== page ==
ExclusivesThinkingBiophilic design: The benefits for the bottom line

World renowned biophilic design expert Bill Browning talks to Work in Mind about the economic advantages of bringing the outside in.
Sophie Barton5 years ago9 min

From natural light to the inclusion of plants and natural materials, such as wood and stone, much is written about the benefits that biophilic design holds for the people working in a building. But what of the economic advantages to the business itself?

Bill Browning, the leading biophilia expert and founder of consulting firm Terrapin Bright Green, firmly believes it has a resoundingly positive impact on both productivity and profit.

“From the employer’s perspective, biophilic design reduces employee stress, lowers blood pressure and improves cognitive performance,” he tells Work in Mind. “Then there’s a preference for the space itself – a number of the companies we work with see it as a strategy to help them attract and retain talent.”

The economics of biophilia

In Terrapin Bright Green’s influential report, The Economics of Biophilia, Bill and his co-authors draw on decades of research to form a compelling financial argument for designing with nature in mind, illustrating that by reducing absenteeism by even a fraction of a percent, it can have vast benefits for the bottom line.

One such piece of research is a 2011 study, which took place at an administrative office building at the University of Oregon.[i] Here, 30% of the offices overlooked trees and landscape, 31% overlooked a street, building and car park and 39% had no outside view.

The employees with the natural view took on average 57 hours of sick leave a year while, in contrast, the staff with no view took on average 68 hours. Interestingly, the workers with an urban view ranked between both groups.

With workplace absence estimated to be costing the UK economy an eyewatering £21bn a year in lost productivity by 2020, research such as this is hard to ignore.

Of course, we can’t all be blessed with meadow views from our office window, but there are multiple ways to introduce nature into the workplace, from water walls, to circadian lighting and the use of natural materials, such as leather, bamboo and rattan.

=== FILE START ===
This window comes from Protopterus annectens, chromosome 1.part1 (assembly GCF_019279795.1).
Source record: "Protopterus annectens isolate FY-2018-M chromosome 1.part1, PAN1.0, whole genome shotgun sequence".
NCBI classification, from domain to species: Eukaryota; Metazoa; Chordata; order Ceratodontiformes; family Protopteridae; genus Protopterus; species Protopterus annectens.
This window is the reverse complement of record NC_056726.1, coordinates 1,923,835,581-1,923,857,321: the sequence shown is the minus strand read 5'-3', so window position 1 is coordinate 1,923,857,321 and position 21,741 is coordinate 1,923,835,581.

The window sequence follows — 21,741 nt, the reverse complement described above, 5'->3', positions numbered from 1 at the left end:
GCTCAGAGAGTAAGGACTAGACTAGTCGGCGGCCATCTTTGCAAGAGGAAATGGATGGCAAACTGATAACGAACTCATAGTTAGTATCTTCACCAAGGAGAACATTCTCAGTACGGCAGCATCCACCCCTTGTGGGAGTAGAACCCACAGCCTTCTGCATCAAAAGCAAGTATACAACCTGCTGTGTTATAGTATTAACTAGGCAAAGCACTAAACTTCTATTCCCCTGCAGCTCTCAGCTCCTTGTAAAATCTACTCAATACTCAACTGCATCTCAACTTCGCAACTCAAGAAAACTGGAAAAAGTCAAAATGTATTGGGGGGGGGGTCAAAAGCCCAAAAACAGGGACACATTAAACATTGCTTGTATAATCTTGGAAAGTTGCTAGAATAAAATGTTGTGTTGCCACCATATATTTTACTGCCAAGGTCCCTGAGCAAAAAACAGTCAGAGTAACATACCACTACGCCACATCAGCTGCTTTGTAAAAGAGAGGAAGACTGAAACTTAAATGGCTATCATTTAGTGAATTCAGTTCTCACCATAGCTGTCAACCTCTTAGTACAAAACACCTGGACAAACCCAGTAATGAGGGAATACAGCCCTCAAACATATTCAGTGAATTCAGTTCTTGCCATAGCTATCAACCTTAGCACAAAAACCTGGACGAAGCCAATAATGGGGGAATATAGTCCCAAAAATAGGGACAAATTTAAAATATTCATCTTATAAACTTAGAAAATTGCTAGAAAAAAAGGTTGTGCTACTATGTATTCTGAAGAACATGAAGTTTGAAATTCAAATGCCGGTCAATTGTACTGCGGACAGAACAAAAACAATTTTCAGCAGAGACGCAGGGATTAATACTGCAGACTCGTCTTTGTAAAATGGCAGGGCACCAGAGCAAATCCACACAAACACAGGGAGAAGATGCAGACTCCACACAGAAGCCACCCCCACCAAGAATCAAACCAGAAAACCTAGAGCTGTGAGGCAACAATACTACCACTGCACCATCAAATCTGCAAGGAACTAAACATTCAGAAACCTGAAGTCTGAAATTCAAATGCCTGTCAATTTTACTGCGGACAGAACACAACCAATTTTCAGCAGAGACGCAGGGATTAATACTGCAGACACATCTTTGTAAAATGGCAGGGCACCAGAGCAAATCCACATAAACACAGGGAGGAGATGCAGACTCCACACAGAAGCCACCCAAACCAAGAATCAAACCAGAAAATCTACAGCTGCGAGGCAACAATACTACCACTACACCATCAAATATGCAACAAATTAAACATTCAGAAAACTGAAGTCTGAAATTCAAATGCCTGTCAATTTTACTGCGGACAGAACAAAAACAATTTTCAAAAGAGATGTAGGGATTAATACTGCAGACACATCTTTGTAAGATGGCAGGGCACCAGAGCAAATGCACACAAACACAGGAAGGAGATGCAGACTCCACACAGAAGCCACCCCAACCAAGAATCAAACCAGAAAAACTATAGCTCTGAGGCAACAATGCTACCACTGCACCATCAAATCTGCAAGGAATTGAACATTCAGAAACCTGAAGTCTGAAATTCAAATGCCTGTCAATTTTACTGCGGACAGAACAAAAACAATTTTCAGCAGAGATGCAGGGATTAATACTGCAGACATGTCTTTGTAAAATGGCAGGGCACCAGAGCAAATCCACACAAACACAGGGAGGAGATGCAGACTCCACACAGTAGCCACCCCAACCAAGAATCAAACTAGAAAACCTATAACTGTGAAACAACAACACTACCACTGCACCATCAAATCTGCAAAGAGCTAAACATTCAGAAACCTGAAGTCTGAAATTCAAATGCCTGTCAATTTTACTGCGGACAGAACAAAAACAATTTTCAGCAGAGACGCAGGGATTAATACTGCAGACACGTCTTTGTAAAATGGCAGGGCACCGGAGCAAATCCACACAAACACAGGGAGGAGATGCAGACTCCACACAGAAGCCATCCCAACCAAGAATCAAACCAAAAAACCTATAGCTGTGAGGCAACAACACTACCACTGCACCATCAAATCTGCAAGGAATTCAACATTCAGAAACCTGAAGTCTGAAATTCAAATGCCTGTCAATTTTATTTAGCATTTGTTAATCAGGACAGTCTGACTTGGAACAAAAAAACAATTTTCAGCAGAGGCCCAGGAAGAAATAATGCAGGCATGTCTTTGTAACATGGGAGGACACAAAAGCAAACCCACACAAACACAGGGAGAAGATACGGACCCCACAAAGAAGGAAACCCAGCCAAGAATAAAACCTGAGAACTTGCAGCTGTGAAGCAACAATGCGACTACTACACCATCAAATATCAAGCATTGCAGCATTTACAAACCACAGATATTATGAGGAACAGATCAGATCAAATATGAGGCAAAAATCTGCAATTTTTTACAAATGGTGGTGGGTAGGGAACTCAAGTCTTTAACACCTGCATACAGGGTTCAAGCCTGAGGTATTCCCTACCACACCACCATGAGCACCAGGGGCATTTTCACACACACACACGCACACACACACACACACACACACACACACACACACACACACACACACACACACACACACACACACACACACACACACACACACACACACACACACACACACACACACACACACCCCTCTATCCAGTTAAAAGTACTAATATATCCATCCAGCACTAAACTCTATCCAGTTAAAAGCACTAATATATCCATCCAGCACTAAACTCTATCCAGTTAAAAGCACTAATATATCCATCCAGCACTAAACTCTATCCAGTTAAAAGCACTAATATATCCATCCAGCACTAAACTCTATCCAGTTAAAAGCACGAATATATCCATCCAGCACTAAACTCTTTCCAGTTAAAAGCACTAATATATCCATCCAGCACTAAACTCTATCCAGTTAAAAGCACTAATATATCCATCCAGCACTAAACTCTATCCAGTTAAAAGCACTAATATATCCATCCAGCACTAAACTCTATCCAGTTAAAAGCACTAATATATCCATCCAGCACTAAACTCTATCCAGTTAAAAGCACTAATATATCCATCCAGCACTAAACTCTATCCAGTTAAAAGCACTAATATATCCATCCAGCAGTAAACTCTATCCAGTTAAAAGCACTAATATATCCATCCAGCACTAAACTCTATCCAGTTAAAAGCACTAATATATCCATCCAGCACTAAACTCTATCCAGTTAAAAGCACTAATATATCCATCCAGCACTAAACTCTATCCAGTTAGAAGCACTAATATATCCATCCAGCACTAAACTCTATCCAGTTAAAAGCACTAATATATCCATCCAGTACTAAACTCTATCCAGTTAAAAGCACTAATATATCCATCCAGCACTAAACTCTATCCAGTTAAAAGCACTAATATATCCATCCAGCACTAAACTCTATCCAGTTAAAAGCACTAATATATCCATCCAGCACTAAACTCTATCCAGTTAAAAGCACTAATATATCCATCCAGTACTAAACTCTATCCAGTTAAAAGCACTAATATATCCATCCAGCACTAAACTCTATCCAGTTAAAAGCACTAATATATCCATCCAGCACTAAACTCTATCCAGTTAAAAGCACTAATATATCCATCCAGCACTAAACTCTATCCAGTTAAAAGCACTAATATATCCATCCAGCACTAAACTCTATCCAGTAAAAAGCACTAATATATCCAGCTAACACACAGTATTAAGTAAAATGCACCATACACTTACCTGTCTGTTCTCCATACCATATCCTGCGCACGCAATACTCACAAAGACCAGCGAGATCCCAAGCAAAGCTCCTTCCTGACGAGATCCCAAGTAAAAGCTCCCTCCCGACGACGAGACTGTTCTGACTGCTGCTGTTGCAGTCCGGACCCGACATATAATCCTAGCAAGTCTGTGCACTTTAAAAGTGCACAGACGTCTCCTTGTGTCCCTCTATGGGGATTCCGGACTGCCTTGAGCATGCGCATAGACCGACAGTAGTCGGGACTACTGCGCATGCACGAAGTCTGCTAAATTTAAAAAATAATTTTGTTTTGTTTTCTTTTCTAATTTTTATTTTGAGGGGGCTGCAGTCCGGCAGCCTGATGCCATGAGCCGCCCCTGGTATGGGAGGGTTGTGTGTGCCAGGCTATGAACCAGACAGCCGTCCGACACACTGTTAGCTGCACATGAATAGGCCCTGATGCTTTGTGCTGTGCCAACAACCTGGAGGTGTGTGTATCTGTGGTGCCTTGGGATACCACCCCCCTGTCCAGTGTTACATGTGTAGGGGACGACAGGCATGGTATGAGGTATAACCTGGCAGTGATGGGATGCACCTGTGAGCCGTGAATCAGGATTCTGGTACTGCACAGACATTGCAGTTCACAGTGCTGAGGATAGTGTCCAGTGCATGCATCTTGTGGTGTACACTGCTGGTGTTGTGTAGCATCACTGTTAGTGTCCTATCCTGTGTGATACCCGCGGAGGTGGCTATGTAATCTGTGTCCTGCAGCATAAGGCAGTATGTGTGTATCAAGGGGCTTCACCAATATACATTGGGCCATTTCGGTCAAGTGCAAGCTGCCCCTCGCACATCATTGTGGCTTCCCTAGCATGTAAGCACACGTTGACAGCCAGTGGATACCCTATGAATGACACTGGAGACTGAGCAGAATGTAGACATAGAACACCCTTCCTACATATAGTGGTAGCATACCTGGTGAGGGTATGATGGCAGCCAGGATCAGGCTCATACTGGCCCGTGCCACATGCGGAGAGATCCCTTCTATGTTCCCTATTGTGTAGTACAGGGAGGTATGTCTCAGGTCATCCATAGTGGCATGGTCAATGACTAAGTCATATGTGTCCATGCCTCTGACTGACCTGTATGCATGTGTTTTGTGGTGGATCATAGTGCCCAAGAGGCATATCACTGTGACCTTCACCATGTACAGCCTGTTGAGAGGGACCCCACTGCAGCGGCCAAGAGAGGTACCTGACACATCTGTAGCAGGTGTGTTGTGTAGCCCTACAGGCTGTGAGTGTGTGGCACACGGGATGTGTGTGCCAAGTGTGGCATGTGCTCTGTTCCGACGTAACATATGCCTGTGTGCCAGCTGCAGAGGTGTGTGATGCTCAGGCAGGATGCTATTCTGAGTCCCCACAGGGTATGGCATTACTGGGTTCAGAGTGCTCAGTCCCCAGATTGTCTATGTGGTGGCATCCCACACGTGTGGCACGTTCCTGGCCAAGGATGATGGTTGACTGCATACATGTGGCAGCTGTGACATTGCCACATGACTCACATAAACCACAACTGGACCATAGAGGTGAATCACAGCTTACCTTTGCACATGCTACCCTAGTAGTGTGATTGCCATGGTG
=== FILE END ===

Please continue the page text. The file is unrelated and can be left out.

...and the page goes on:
The argument for nature in healthcare

Bill – who counts Disney, Google and the White House among his clients – believes biophilic design can be of great financial benefit to the healthcare system too. The Economics of Biophilia cites Roger Ulrich’s ground-breaking and often-quoted hospital study[ii], which suggests that natural views could have a positive effect on patient recovery.

Ulrich’s seminal research explored the recovery rates of patients who had undergone gallbladder surgery, comparing those in rooms overlooking natural scenery with those in rooms overlooking brick walls.

On average, the patients recovering in rooms with natural views took less postoperative painkillers than those with views of the brick wall. They were also discharged after 7.69 days, compared to their counterparts, who stayed on average 8.71 days.

With the NHS surgical admissions topping 4.7 million and the average daily cost of a hospital bed estimated at £400 a day by the Department of Health, there’s no doubt that expediting patient recovery could represent staggering benefits to the economy. Perhaps it’s time for a rethink about the way we build and design hospitals, with a renewed focus on natural light, ventilation and bringing the outside in.

A 360-degree approach

Back in the corporate sector, it’s often debated whether wellness or wellbeing measures should take priority when deciding how to invest in the welfare of employees. However, Bill believes the two are increasingly becoming mutually supportive.

“We’re hearing a very intense conversation about wellness and wellbeing from HR managers of major corporations,” he says. “A lot of wellness programmes have focused on diet, exercise, movement, sit stand desks and mindfulness, but you need to tackle it from the built environment perspective too. Biophilic design principles are physical ways of supporting the wellness outcomes.”

He adds, “Increasingly the conversation is now turning to retention and attraction too. Over a third of millennials report that the space helps them decide whether or not they want to work for a company.”

So, with the productivity puzzle increasingly dominating the UK headlines, does Bill think biophilic design could provide one answer?

“It’s one way of supporting it,” he agrees. “It’s not everything, but it’s definitely a helpful tool.”

Enjoyed this article? Find more on Bill Browning here

Bill Browning Biophilic Design

Bill Browning is one of the green building industry’s foremost thinkers and a founding partner of Terrapin Bright Green, a research and consulting firm which crafts environmental strategies for corporations, government agencies and large-scale developments. 

[i] Elzeyadi, I. “Daylighting-Bias and Biophilia: Quantifying the Impacts of Daylight on Occupants Health.” In: Thought and leadership in Green Buildings Research. Greenbuild 2011 Proceedings. Washington, Dc: USGBc Press. 2011.

[ii] Ulrich, R. S. “View through a window may influence recovery from surgery” Science, Vol. 224. 1984.

Sophie Barton

Sophie Barton is our Features Editor. She a journalist and editor with 20 years’ experience in the national media, specialising in wellbeing and lifestyle.

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